A beta version of the Slides Tweeter AddOn will be ready this week. Two major updates helped get it to this point:
Google changed the URL pattern for the thumbnail image, meaning I can grab a much smaller file which greatly increases the speed of the AddOn. Most tweets are posting in less than 20 seconds. Currently, the AddOn is grabbing a 500px wide image, but I may bump it up to 700 or 800px to see if I can squeeze a larger image without the loss of performance.
I’m using the PropertiesService function of Apps Script to store the active Slides ID and title. When I first built the proof of concept, I didn’t need to store IDs because I could access the getActivePresentation() property directly. As an AddOn, I need to open the presentation by ID to make sure the correct one is being opened at any one point. This also allowed me to set the webapp as a static address, accessible by anyone using the AddOn. No data is pushed to the client (browser) other than the images of the Slides, so no data is exposed.
To make it easier, I updated the initial UI slightly. Here’s the updated launcher:
The title and hashtag are customizable, the ID field is not. There is still a little tweaking to do to ensure the player launches correctly every time.
If you’d like to be whitelisted for a beta, fill out the form below. I’ll follow up directly via email once it’s ready.
If you have a bit.ly account, you can get a public API token which can be used to create shortcodes. This is really handy in my situation, where I’m creating a ton of feedback spreadsheets (another monster post on that later). Using a small code snippet, you can create a feedback form, throw in some code, and have it display as a short URL and QR code.
If you’re starting from scratch, create a template form and spreadsheet. When you need to make a feedback form, use File > Make a copy on the spreadsheet to copy over the code.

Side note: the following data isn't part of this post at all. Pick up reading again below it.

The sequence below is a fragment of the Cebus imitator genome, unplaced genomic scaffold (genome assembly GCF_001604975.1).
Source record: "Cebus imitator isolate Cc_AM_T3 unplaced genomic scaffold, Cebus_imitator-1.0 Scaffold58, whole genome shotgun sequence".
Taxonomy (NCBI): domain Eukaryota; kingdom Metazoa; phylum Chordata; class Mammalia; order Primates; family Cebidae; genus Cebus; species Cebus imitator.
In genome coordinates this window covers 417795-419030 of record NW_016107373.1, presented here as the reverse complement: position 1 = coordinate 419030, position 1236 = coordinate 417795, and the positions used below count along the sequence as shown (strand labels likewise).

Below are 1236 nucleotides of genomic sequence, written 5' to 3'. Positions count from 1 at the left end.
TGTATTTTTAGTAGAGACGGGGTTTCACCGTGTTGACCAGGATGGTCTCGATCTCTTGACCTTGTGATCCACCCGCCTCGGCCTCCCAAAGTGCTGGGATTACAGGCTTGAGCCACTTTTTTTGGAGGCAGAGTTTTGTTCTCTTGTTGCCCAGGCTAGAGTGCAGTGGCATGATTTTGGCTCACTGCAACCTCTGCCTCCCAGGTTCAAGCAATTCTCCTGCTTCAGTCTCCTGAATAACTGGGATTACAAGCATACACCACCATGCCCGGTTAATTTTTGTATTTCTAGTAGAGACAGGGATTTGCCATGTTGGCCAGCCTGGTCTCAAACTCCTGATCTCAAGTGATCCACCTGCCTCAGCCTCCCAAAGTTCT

The full source code is below. Note that there are two files: one called Code.gs and one called popup.html. If you’re copying/pasting, you need to create an HTML file (File > New > Html file in the script editor) and call it ‘popup’.
An app called Keynote Tweet has been around (in various working and non-working states) since the late 2000’s and let users auto-tweet images of their Keynote slides during a presentation to a hashtag or stream. Google released the Slides API this year and one of the API methods allows you to get a thumbnail of the image which can then be sent to other applications. You can see an example of this in a slideshow now by going to View > HTML View. It opens a tab with slide images embedded in plain HTML formatting. Since we can now get the image, we can start to push them out to other platforms with Google Apps Script.
This post is going to be technical in nature and is really meant as a proof-of-concept. I’ll explain some of the shortcomings of this implementation in context. The code is broken up into several chunks and the entire source is posted to GitHub.
First, the Slides API has to be enabled in the Google Cloud Console. Once that’s done, getting the thumbnails is pretty easy.
Off the bat, the API doesn’t have event triggers like the Forms, Sheets, or Docs. I wanted each slide to be tweeted as the presentation advanced, so I needed a custom presentation view. To get this to work, I wrote up a web app presentation window served by Google’s HtmlService.
This simple HTML page requests and displays the slides from an array created by the backend. There are some controls that hide on the bottom of the screen and a position indicator in the top right. Hover the mouse and they’ll pop up for interaction.
The initial page load for the web app varies depending on the size of the presentation. The request for slides on line 37 fires as soon as the document loads in the browser. The loading GIF is replaced by the slides when they’re returned.